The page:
JOURNAL ARTICLE

MRI of peripheral nerve degeneration and regeneration: correlation with electrophysiology and histology

Martin Bendszus, Carsten Wessig, László Solymosi, Karlheinz Reiners, Martin Koltzenburg
Experimental Neurology 2004, 188 (1): 171-7
15191813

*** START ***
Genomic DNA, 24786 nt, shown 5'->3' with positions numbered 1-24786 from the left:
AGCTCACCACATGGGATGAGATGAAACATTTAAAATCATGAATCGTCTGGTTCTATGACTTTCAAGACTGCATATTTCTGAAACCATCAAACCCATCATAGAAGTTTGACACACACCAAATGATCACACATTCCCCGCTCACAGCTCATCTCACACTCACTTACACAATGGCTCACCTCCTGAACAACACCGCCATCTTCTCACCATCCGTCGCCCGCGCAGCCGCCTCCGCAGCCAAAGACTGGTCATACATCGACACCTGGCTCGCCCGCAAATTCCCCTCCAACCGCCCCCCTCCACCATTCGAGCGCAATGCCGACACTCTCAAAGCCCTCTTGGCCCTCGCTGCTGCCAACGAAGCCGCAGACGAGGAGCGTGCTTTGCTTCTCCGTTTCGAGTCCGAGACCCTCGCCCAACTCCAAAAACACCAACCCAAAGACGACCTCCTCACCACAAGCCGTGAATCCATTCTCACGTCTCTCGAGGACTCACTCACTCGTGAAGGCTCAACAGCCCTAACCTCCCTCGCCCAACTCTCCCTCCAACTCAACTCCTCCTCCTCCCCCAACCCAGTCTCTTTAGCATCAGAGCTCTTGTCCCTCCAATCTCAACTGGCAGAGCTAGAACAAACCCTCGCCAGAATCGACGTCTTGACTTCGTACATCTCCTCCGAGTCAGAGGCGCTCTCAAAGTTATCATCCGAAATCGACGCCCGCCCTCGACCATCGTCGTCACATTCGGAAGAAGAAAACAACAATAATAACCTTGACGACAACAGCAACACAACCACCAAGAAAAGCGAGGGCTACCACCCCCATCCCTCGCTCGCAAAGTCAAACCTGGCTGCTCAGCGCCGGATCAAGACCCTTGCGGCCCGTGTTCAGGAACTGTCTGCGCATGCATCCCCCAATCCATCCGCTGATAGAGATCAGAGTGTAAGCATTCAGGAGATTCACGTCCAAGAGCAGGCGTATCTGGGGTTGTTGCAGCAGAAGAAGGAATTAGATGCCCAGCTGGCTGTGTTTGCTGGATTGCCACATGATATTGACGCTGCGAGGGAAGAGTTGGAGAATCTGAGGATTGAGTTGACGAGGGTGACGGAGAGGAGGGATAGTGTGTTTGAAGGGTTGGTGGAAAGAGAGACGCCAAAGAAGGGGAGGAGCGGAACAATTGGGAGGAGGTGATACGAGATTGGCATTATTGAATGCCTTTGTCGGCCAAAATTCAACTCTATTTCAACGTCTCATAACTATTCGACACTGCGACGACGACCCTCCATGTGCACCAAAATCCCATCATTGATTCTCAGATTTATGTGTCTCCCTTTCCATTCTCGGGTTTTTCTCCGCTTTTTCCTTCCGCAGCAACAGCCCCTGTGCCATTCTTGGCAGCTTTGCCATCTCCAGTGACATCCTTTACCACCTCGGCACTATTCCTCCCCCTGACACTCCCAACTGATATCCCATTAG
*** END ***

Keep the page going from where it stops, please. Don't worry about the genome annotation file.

Acute axonal nerve lesions cause a hyperintense signal on T2-weighted (T2-w) magnetic resonance imaging (MRI) at the nerve lesion site and distal to it. The aim of this experimental study was to investigate the spatiotemporal evolution and resolution of MR nerve signal changes following denervation and reinnervation, and to relate these findings to electrophysiology and histology. The proximal sciatic nerve of adult rats was ligated by a tight suture that was removed 1 week later to induce complete axotomy and nerve regeneration upon release. Serial electromyography (EMG) and motor nerve conduction studies were performed parallel to MRI at multiple points of time. Moreover, sciatic nerves were taken for quantitative histological evaluation. Nerve hyperintensity on T2-w MRI was present distal to the lesion at thigh level 24 h after denervation preceding the occurrence of spontaneous activity on EMG by 24 h. After 48 h, the entire sciatic nerve and its branches showed an increased signal down to the level of the lower leg. The increased nerve signal regressed with a proximo-distal gradient beginning from week 2 after onset of nerve regeneration in the thigh. On EMG, the first reinnervation potentials were detected at that time at the respective level. Compound muscle action potential (CMAP) in the foot muscle fully recovered 12 weeks after onset of nerve regeneration, that is, 2 weeks after resolution of the hyperintensity along the entire nerve on MRI. Histology revealed axonal degeneration in the acute phase and later nerve oedema parallel to the increased nerve signal on MRI. MR signal alterations occur as early as 24 h after an axonal nerve lesion and correlate with nerve fiber degeneration and later with nerve oedema on histology. MR findings in denervation and reinnervation parallel the electrophysiological changes. Thus, MRI is a promising diagnostic tool for the early detection of acute axonal nerve lesions and monitoring of nerve regeneration.

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